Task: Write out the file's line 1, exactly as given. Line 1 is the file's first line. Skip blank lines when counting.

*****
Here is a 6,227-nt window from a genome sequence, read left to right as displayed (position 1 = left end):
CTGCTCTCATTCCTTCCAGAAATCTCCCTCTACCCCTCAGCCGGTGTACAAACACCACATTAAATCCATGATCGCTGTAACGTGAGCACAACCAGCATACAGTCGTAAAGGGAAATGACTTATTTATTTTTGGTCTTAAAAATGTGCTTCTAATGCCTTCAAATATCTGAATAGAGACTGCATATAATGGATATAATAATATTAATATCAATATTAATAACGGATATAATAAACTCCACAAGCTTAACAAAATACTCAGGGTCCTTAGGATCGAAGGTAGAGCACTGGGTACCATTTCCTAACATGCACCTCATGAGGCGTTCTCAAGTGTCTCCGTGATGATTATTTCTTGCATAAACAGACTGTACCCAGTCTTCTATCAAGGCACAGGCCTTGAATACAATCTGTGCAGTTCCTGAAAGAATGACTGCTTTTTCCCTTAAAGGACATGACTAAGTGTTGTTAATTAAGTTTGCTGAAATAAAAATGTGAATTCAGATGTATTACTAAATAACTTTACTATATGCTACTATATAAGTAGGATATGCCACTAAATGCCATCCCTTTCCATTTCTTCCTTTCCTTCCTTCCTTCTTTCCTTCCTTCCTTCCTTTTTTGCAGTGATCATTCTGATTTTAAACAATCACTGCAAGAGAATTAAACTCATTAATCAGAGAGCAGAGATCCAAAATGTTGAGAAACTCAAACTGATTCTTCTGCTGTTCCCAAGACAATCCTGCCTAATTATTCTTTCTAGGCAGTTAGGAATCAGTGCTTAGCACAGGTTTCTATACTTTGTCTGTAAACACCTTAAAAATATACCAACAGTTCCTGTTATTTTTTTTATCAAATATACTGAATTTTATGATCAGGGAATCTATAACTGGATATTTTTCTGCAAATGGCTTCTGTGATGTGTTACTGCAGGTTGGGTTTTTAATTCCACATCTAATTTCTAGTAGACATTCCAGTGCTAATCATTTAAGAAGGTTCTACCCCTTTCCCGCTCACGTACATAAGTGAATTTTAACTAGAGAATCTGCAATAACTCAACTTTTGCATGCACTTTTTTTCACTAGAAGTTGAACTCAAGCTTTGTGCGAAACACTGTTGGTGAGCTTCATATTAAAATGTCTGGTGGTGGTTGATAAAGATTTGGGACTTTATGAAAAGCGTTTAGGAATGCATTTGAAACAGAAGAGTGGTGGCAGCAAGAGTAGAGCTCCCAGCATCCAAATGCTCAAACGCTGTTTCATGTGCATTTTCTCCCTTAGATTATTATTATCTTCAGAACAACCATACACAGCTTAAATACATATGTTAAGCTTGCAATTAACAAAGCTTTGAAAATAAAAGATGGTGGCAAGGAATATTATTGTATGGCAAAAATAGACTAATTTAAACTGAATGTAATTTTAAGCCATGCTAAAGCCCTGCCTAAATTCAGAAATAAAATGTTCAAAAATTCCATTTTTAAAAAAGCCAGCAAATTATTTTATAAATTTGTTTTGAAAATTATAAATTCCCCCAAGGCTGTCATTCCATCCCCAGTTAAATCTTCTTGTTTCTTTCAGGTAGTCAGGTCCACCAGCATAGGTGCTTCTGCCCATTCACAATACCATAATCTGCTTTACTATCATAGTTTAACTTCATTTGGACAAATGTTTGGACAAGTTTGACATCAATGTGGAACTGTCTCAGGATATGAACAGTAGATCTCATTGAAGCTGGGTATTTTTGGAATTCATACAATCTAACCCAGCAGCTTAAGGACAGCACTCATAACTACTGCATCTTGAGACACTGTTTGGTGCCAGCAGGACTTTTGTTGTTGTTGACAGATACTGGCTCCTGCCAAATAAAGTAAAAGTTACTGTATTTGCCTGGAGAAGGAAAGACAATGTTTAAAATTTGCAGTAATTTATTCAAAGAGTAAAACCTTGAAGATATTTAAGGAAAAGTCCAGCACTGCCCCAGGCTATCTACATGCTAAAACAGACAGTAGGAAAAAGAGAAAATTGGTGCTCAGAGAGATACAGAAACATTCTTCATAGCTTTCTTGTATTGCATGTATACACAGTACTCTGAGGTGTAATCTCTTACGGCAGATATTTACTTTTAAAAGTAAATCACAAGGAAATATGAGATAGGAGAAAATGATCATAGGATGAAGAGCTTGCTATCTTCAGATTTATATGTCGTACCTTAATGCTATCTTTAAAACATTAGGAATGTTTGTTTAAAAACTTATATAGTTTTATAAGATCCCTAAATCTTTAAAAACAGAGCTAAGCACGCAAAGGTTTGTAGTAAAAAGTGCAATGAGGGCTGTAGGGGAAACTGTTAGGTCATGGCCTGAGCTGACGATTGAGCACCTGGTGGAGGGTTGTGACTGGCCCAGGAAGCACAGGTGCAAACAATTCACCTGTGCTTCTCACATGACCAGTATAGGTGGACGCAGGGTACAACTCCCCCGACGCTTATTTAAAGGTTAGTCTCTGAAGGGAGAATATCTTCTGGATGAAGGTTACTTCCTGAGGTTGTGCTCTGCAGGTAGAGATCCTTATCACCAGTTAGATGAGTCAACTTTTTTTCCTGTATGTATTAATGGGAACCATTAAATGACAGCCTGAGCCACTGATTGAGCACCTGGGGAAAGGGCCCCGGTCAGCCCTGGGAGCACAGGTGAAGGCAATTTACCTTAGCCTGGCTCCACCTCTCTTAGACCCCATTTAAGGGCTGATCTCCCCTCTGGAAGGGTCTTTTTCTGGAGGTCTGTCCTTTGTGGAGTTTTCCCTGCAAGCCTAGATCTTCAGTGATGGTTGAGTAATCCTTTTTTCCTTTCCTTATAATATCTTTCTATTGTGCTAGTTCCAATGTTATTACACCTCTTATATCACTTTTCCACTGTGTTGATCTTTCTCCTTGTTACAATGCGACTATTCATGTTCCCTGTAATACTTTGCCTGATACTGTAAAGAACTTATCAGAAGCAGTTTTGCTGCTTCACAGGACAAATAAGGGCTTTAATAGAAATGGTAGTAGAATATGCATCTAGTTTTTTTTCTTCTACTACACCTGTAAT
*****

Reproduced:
Here is a 6,227-nt window from a genome sequence, read left to right as displayed (position 1 = left end):